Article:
Chapter 7 also includes all the requirements necessary for a warehouse to be approved to deliver against CBOT grain and oilseed futures contracts.

4. Do requirements for approved warehouses change when converting from warehouse receipts to shipping certificates?

For example, one requirement for approved Rough Rice warehouses is that they be licensed by the USDA. This requirement existed both prior to and after the conversion to shipping certificates, so the same federal scrutiny applies regardless of delivery instrument. The financial requirements for Rough Rice facilities also remains unchanged.

5. Does the load-out rate or approved capacity change with the conversion to shipping certificates?

The load-out rate and capacity requirements for approved warehouses does not change with the conversion to shipping certificates. Even though warehouses may hold grain outside the issuing warehouse, load-out rates and the maximum number of certificates that a warehouse may deliver against futures will continue to be dependent upon the storage capacity of the approved warehouse and not on any off-facility storage.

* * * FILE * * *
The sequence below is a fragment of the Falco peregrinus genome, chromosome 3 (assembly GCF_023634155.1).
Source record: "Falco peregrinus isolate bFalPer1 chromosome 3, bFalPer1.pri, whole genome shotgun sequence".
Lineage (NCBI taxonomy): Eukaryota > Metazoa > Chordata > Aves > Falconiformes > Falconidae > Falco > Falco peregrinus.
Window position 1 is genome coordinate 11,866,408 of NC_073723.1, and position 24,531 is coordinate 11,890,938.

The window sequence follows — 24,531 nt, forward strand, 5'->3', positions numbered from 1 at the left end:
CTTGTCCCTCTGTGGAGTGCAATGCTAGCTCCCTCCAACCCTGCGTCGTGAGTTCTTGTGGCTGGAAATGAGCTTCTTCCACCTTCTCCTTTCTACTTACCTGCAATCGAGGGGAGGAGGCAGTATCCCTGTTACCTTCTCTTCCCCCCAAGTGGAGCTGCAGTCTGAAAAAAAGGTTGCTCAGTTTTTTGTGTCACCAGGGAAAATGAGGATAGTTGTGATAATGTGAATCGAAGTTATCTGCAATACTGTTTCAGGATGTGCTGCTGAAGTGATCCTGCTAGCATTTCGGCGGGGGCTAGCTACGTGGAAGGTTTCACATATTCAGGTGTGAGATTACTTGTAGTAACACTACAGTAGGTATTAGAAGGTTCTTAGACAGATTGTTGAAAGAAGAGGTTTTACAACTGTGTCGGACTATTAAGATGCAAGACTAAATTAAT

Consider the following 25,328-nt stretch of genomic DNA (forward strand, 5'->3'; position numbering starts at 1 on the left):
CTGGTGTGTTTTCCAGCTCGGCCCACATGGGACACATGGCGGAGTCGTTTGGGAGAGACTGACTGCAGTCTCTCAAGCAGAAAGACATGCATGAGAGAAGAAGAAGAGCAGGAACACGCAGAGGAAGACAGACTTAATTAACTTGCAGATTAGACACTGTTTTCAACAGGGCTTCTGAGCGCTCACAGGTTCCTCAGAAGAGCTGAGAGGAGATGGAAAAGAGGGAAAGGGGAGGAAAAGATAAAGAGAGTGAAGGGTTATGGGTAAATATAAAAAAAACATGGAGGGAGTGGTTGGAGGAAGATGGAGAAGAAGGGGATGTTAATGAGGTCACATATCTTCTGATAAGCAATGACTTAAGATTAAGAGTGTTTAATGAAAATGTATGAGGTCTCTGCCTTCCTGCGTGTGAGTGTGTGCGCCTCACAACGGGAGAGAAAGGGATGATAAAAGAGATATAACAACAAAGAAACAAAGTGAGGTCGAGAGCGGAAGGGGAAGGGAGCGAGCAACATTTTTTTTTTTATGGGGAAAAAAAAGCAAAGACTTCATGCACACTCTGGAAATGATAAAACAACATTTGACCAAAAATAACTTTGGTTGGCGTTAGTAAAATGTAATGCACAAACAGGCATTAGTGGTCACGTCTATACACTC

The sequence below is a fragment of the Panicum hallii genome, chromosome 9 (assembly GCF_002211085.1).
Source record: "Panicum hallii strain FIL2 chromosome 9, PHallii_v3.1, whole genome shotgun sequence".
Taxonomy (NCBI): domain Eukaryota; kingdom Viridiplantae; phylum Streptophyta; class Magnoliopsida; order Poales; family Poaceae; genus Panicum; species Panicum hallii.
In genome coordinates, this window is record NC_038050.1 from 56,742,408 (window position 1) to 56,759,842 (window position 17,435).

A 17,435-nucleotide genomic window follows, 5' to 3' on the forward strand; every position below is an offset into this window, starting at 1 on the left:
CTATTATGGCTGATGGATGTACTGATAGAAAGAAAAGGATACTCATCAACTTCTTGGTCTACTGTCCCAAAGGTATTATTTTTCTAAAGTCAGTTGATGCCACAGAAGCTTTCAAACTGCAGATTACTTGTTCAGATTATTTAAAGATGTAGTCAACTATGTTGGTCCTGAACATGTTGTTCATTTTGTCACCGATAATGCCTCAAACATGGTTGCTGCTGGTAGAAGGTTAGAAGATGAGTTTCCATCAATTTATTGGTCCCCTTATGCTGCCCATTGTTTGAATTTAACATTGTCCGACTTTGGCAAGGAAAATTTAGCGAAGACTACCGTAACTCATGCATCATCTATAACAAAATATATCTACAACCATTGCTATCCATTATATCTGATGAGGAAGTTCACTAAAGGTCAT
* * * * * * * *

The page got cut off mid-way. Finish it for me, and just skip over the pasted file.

6. Are the financial assurances between warehouse receipts and a shipping certificates different?

The integrity of its agricultural markets is of utmost importance to the Exchange; therefore, the Exchange’s Clearing House helps ensure integrity by maintaining financial requirements for all approved warehouses.

The same financial requirements are present whether the delivery instrument is a warehouse receipt or a shipping certificate. The Exchange’s Clearing House also maintains a system of rigorous financial safeguards. More information on the Exchange’s financial safeguards can be found here.

7. Does holding a shipping certificate put me at a disadvantage in comparison to holding a warehouse receipt?

No. In fact, a shipping certificate holder can potentially be in a more secure position than a warehouse receipt holder. For outstanding shipping certificates collateralized with warehouse receipts, there is no change to the current risk profile. For shipping certificates not secured by  warehouse receipts, the approved warehouse issuer will  be required to post cash, letters of credit, or U.S. Treasuries equal to 110 percent of the relevant commodity’s current market value. There is no more default risk associated with shipping certificates than with warehouse receipts.